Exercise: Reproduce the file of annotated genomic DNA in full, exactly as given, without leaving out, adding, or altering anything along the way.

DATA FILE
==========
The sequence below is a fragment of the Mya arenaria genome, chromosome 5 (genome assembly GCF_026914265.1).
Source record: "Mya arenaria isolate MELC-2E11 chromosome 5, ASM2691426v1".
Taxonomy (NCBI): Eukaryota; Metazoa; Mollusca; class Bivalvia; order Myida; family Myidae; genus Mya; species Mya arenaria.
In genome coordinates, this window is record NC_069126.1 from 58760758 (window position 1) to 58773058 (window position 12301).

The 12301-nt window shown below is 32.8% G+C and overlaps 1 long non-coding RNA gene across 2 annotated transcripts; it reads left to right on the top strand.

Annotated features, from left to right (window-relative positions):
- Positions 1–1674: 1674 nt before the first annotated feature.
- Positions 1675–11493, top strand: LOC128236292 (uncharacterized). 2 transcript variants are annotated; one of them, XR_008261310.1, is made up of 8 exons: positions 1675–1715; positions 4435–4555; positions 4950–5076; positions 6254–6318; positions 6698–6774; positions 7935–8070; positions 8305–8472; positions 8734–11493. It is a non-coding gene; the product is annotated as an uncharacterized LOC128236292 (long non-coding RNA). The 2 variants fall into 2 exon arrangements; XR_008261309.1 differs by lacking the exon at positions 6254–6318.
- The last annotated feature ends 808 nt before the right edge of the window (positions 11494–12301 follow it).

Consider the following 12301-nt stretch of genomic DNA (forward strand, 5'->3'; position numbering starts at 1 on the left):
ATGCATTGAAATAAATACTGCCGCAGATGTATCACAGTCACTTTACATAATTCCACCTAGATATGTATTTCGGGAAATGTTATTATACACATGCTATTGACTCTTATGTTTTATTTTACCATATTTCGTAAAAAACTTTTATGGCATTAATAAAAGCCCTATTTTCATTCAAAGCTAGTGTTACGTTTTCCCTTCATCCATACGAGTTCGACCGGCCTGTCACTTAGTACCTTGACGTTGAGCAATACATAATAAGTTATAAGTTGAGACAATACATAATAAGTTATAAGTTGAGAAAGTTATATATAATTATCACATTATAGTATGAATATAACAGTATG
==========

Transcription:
The sequence below is a fragment of the Mya arenaria genome, chromosome 5 (genome assembly GCF_026914265.1).
Source record: "Mya arenaria isolate MELC-2E11 chromosome 5, ASM2691426v1".
Taxonomy (NCBI): Eukaryota; Metazoa; Mollusca; class Bivalvia; order Myida; family Myidae; genus Mya; species Mya arenaria.
In genome coordinates, this window is record NC_069126.1 from 58760758 (window position 1) to 58773058 (window position 12301).

The 12301-nt window shown below is 32.8% G+C and overlaps 1 long non-coding RNA gene across 2 annotated transcripts; it reads left to right on the top strand.

Annotated features, from left to right (window-relative positions):
- Positions 1–1674: 1674 nt before the first annotated feature.
- Positions 1675–11493, top strand: LOC128236292 (uncharacterized). 2 transcript variants are annotated; one of them, XR_008261310.1, is made up of 8 exons: positions 1675–1715; positions 4435–4555; positions 4950–5076; positions 6254–6318; positions 6698–6774; positions 7935–8070; positions 8305–8472; positions 8734–11493. It is a non-coding gene; the product is annotated as an uncharacterized LOC128236292 (long non-coding RNA). The 2 variants fall into 2 exon arrangements; XR_008261309.1 differs by lacking the exon at positions 6254–6318.
- The last annotated feature ends 808 nt before the right edge of the window (positions 11494–12301 follow it).

Consider the following 12301-nt stretch of genomic DNA (forward strand, 5'->3'; position numbering starts at 1 on the left):
ATGCATTGAAATAAATACTGCCGCAGATGTATCACAGTCACTTTACATAATTCCACCTAGATATGTATTTCGGGAAATGTTATTATACACATGCTATTGACTCTTATGTTTTATTTTACCATATTTCGTAAAAAACTTTTATGGCATTAATAAAAGCCCTATTTTCATTCAAAGCTAGTGTTACGTTTTCCCTTCATCCATACGAGTTCGACCGGCCTGTCACTTAGTACCTTGACGTTGAGCAATACATAATAAGTTATAAGTTGAGACAATACATAATAAGTTATAAGTTGAGAAAGTTATATATAATTATCACATTATAGTATGAATATAACAGTATG